‘An unrelenting sun beats down on the streets of downtown Port-au-Prince, and sweat pours off the three dozen men and handful of women who sing, dance, and wave home-made signs as they block the entrance to the government Ministry of Social Affairs.
This is the latest in a series of weekly demonstrations by the grassroots organization MOLEGHAF, (Movement for Liberty and Equality by Haitians for Fraternity), calling for the government to create jobs and increase social support in this country with 80% unemployment and widespread poverty. Some of the signs read, MOLEGHAF Di Fók Nou Travay: MOLEGHAF Says We Must Have Work. Most of the protest songs are directed to Haiti’s President, Michel Martelly: “Martelly has left us behind!” a young man shouts through a megaphone.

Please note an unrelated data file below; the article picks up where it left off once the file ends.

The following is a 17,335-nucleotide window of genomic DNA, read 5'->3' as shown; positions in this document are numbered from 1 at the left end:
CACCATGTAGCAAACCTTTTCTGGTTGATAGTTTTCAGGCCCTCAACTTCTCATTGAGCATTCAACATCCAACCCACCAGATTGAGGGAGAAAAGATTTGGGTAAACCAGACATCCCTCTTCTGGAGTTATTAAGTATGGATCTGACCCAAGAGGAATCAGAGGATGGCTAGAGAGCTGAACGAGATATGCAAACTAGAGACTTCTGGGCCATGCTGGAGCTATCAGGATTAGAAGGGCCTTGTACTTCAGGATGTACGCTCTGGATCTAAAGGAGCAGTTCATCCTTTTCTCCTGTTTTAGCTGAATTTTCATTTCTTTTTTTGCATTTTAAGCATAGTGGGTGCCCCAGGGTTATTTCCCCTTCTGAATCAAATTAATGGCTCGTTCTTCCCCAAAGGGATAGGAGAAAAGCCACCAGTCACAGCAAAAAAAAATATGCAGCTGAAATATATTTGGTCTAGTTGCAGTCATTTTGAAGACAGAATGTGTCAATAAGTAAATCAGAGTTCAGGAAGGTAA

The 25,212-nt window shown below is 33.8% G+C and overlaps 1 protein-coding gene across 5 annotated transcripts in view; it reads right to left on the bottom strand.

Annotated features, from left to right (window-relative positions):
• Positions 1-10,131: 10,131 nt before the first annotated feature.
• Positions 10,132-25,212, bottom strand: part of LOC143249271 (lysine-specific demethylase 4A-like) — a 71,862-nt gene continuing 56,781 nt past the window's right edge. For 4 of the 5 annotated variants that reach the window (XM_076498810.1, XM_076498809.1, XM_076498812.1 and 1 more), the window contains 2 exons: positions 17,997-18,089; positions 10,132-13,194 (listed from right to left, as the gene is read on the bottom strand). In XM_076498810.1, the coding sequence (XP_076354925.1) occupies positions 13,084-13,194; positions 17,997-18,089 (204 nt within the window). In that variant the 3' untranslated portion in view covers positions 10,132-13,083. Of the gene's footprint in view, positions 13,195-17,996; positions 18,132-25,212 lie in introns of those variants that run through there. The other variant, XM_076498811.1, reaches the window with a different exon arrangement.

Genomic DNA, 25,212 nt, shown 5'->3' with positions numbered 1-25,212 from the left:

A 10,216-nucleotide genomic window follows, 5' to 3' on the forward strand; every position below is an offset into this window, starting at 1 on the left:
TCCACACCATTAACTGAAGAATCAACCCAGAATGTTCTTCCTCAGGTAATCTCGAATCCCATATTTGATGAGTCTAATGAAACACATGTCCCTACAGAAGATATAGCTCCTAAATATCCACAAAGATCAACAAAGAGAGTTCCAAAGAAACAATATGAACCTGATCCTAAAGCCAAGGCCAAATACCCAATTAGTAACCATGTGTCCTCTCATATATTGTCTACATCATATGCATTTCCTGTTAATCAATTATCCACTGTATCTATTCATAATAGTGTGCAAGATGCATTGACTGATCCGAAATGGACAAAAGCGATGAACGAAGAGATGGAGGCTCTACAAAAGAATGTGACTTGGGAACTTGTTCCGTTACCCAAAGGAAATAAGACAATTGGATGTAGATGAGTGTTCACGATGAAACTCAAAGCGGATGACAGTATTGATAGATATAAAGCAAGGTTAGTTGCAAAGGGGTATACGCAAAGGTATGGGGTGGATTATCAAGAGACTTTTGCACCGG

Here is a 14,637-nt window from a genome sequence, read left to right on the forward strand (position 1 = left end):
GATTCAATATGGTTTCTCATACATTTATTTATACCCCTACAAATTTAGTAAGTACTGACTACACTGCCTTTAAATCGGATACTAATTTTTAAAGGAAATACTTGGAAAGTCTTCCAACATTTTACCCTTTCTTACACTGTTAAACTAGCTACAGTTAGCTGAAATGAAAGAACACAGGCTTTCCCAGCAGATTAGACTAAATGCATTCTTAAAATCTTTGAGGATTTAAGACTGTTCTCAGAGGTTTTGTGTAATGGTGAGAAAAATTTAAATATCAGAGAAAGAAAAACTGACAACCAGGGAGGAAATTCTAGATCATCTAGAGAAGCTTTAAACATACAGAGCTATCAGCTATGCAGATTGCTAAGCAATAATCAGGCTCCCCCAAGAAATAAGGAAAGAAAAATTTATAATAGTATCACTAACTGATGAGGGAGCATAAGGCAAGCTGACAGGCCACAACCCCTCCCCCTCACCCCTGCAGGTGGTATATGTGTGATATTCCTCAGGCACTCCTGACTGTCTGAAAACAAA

A police truck filled with five rifle-toting members of the Haitian National Police tries to pass directly through the group. The protesters stop and surround the truck, banging pots and pans within inches of the pointed rifles. It is a tense moment, all the more so because MOLEGHAF members know well the risk they are taking.’